National Labor Relations Board, Petitioner, v. Village Ix, Incorporated, D/b/a Shenanigans, Respondent, 723 F.2d 1360 (7th Cir. 1983)Annotate this Case
William Stewart, Elliott Moore, N.L.R.B., Washington, D.C., for petitioner.
Marc J. Ansel, Erwin, Martinkus Cole & Ansel, Ltd., Champaign, Ill., for respondent.
Before PELL, POSNER, and COFFEY, Circuit Judges.
POSNER, Circuit Judge.
The Labor Board found that a company that owns a restaurant called "Shenanigans" in Decatur, Illinois had engaged in eight unfair labor practices in the course of an organizing campaign, in violation of sections 8(a) (1) (interference with employees' protected activities) and 8(a) (3) (discrimination in terms or conditions of employment to encourage or discourage union membership) of the National Labor Relations Act, 29 U.S.C. §§ 158(a) (1), (a) (3). The Board ordered the company to cease and desist from the violations and to post the usual notices assuring the employees that it would desist, and also ordered the company to bargain with the union as the exclusive representative of Shenanigans' workers, even though the union had lost the representation election. The company in its opening brief in this court asked us to set aside only four of the Board's unfair labor practice findings, plus the bargaining order. But the Board in its brief undertook at considerable length to defend even the uncontested findings, in order that, as the Board's attorney explained at argument, we might get the full "odor" of the company's conduct. Not surprisingly, this led the company in its reply brief to attack those findings, and we conclude that the correctness of all of the unfair labor practice findings is before us insofar as their correctness bears on whether the Board's bargaining order should be enforced.
In March 1980, a few months after Shenanigans opened, a waitress named Dee Griffiths received union-authorization cards from the United Retail Workers Union to give to the other employees. Assisted by her husband Ralph (not an employee) she became the principal organizer of the employees and held frequent meetings with them in her home during March and April. On April 13 Mrs. Griffiths called in sick to Shenanigans, but she was not sick; she was conducting an organizational meeting. The company found out about this and fired her the next day. This is the first of the unfair labor practices found by the Board.
Also on April 13 one of the company's co-owners, Block, made a speech (which was tape recorded) in which he told the employees that the restaurant business was highly competitive and that
Unions do not work in restaurants .... The balance is not here .... If the Union exists at Shenanigans, Shenanigans will fail. That is it in a nutshell.... I won't be here if there is a Union within this particular restaurant. I am not making a threat. I am making a statement of fact.... I respect anyone who wants to join the Union if that in essence is a workable place and can afford to pay Union wages. We can't in the restaurant business.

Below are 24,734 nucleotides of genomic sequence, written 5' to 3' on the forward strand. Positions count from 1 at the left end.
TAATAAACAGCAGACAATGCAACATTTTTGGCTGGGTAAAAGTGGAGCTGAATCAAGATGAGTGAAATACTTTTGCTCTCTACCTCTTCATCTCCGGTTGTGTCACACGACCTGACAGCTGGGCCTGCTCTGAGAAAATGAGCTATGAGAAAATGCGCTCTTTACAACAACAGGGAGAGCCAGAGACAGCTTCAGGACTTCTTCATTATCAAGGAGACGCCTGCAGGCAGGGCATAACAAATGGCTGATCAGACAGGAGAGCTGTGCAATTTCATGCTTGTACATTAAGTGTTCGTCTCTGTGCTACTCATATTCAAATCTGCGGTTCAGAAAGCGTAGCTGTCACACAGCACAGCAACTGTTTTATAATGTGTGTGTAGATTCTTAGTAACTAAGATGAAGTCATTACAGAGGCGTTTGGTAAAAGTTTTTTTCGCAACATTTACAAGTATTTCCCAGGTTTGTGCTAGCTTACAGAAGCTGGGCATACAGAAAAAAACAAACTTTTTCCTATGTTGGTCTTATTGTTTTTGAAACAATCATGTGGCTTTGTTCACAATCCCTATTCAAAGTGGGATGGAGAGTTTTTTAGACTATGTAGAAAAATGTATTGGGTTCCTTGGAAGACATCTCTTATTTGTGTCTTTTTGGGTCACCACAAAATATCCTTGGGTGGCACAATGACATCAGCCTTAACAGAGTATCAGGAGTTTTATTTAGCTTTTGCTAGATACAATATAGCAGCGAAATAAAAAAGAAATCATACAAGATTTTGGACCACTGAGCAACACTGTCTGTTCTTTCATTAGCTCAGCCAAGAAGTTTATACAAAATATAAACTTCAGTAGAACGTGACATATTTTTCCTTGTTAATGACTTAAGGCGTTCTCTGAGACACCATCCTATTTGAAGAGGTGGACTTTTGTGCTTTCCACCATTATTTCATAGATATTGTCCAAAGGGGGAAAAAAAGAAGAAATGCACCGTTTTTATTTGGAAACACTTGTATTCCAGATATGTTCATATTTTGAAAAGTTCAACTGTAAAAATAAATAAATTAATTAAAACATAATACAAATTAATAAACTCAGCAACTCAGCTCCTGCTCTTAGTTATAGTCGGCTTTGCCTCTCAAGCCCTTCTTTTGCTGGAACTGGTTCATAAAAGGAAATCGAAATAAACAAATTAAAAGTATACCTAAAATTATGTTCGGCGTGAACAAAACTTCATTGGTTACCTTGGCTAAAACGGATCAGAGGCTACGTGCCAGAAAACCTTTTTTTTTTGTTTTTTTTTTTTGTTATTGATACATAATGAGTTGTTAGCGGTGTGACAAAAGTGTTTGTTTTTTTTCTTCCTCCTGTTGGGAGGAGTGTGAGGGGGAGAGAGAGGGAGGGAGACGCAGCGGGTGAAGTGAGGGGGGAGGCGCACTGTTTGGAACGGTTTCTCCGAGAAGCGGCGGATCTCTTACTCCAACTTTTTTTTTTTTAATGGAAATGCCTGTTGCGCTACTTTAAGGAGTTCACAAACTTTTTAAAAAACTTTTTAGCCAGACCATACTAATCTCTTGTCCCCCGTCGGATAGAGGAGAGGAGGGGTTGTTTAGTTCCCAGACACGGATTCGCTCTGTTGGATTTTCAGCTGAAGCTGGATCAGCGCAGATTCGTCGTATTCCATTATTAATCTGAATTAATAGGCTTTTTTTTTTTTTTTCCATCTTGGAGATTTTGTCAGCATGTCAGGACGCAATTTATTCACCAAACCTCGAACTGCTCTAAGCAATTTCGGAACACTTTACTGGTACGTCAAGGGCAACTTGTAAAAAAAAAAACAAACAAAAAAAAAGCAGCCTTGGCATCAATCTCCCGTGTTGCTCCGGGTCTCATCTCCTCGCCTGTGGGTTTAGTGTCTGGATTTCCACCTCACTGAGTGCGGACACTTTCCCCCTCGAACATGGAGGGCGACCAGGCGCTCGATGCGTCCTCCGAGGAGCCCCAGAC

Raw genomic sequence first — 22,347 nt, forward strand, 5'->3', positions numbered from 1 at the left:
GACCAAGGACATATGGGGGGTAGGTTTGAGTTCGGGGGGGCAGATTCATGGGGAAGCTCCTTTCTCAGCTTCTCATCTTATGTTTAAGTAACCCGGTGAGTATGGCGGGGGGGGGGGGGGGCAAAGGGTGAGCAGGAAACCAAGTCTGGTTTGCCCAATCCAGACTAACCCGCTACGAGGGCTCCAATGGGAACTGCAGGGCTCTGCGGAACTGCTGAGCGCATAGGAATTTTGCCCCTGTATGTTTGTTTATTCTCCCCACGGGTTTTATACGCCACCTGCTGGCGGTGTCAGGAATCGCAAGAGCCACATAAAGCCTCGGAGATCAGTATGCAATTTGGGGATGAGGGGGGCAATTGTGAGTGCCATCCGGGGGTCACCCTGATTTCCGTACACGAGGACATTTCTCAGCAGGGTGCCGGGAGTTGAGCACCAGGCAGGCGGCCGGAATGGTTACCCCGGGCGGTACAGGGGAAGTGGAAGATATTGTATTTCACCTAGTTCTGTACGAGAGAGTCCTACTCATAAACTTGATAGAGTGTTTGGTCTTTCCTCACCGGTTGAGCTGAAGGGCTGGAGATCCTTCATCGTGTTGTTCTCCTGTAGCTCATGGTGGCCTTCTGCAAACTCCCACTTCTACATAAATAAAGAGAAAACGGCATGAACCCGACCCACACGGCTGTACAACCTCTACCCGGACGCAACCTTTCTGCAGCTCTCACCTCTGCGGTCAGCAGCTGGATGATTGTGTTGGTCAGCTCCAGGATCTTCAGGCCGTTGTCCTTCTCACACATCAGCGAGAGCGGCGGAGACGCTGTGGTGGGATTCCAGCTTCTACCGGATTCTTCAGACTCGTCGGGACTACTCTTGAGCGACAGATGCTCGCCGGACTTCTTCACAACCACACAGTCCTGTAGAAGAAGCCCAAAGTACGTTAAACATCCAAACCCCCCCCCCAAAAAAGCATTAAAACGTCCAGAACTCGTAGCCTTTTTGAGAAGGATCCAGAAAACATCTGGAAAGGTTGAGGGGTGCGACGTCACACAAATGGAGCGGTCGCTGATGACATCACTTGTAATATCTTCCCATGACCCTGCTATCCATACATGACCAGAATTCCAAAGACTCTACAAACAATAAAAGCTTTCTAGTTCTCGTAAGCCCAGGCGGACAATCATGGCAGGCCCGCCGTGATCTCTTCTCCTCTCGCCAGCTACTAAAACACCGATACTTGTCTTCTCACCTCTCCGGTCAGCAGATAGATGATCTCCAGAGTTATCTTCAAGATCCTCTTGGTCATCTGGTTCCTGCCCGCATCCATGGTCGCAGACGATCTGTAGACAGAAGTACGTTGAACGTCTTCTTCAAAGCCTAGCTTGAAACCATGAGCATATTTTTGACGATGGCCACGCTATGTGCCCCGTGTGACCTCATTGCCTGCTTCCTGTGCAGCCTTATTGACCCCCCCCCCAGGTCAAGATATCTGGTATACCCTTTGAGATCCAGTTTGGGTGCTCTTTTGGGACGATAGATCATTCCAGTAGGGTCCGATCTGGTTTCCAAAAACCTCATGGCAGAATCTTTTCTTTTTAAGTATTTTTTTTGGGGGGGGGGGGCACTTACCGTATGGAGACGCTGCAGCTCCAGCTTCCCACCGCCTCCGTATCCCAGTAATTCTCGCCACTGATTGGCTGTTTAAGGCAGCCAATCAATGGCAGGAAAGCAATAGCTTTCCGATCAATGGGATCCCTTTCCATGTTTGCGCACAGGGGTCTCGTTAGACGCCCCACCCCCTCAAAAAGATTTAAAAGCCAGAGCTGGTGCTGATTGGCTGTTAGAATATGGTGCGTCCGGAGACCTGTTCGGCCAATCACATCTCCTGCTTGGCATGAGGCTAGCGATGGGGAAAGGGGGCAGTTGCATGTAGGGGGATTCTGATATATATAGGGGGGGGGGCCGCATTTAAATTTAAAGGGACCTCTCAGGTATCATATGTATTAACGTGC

He said the only restaurant in Decatur that was unionized was struggling, and if Shenanigans raised its prices in order to pay union wages its customers would switch to the nonunion restaurants, whose prices would be lower. He added:
Shenanigans can possibly exist with labor problems for a period of time. But in the long run we won't make it. The cancer will eat us up, and we will fall by the wayside. And if you walk into this place five years down the road, if there is a Union in here, then I guarantee you it won't be a restaurant. I don't know what it will be. But wherever you people will be working in this town, in Decatur, it will not be in a Union restaurant. It will be in a non-Union restaurant, because there is a Union in town, it's at the Sheridan, and I think they only use one or two waitresses during the week and maybe three on the weekends. And you get Union wages, and I doubt if you get hardly any tips.
I am not making a threat. I am stating a fact. When you are dealing with the Union you had better consider the pros and cons. I am sure there is a lot of pros that are involved. I haven't looked into them in that great of detail because this is my first experience with them. I only know from my mind, from my heart and from my pocketbook how I stand on this. And I don't like the idea of looking at a Union as far as my employees are concerned.
The Board held that this speech was coercive.
Mrs. Griffiths complained to the Board about her discharge, and the Board and the company entered into a settlement agreement whereby the company agreed to reinstate her with back pay. She returned to work on November 20, 1980, and the same day the company announced that distributing any campaign literature on company time was forbidden. The Board found that this "no-distribution rule" violated section 8(a) (3) because it had been adopted in order to impede the union's organizing effort, and that it violated section 8(a) (1) because it extended to nonwork areas of the restaurant and nonworking time during the work day.